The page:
Note: We don't feature SFR-based LW/PH resolution numbers more prominently in our reviews (eg, outside the Imatest pages) because we've found that they're *very* sensitive to minor differences in in-camera image processing. Relatively small changes in the amount of in-camera sharpening can have a large effect on the resulting resolution numbers. Imatest attempts to compensate for this by adjusting to a "standard' sharpening, but this approach can't completely undo what happens inside the cameras, and so often gives inconsistent results. Sometimes the "standardized" sharpening happens to just match the shape of the edge profile with the in-camera sharpening applied, and you'll get wildly high results. At other times, it will tend to correct in the opposite direction. Unfortunately, ignoring the in-camera sharpening entirely can result in even greater discrepancies, particularly between models from different manufacturers. Turning off sharpening in the camera may or may not fully eliminate the sharpening, so simply turning off sharpening in the camera JPEGs isn't a reliable solution. It also wouldn't be the way most people shoot the cameras. We could process RAW files with no sharpening, but then that'd only suit the people working primarily or exclusively from RAW, and would open another can of worms as to what RAW converter was used, etc, etc.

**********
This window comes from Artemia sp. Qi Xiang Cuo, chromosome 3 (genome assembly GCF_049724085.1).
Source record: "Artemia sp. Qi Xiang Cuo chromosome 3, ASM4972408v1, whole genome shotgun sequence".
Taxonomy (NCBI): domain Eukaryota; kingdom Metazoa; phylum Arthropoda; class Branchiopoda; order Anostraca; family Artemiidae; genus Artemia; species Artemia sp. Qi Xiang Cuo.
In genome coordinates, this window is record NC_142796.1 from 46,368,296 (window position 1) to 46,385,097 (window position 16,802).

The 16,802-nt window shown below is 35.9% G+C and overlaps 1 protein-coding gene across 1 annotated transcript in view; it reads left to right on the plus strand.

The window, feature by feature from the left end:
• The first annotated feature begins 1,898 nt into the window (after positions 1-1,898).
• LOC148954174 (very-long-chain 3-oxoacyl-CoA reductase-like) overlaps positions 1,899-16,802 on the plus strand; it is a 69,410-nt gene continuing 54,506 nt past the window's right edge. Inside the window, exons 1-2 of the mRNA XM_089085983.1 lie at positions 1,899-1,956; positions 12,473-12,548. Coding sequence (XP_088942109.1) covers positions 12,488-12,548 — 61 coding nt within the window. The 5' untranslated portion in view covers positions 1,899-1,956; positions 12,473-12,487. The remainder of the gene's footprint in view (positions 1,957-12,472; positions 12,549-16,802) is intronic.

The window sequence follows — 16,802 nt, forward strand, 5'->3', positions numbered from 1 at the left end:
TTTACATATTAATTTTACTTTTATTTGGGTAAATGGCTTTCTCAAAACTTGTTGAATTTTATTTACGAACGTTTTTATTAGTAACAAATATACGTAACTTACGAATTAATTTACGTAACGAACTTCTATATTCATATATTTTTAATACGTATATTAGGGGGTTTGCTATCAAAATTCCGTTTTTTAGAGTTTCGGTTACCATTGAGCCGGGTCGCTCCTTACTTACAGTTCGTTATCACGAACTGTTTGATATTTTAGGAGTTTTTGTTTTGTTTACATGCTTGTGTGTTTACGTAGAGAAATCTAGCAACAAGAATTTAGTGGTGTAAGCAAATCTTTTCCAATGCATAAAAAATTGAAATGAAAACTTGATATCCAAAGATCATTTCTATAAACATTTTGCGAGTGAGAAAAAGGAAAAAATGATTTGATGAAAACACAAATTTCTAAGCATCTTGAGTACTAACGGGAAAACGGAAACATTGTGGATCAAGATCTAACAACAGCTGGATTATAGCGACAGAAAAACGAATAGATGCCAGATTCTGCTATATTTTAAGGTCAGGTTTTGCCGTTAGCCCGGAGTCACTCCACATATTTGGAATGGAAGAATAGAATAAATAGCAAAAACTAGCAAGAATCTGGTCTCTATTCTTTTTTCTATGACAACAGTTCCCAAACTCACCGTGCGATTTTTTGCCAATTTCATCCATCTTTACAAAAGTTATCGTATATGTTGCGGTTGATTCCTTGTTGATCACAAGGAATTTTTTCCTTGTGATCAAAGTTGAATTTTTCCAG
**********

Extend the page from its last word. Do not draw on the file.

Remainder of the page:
The bottom line is that numbers for resolution only take you so far. Detail handling and edge acuity are very complex issues; ones that don't easily boil down to a single number. The best approach is to simply look look at the broad array of standardized test shots we take with each camera, to the point of downloading and printing them with whatever processing you'd use if you owned the camera and shot with it. See how the differences stack up for you visually, and make your decision on that, rather than on abstract resolution numbers.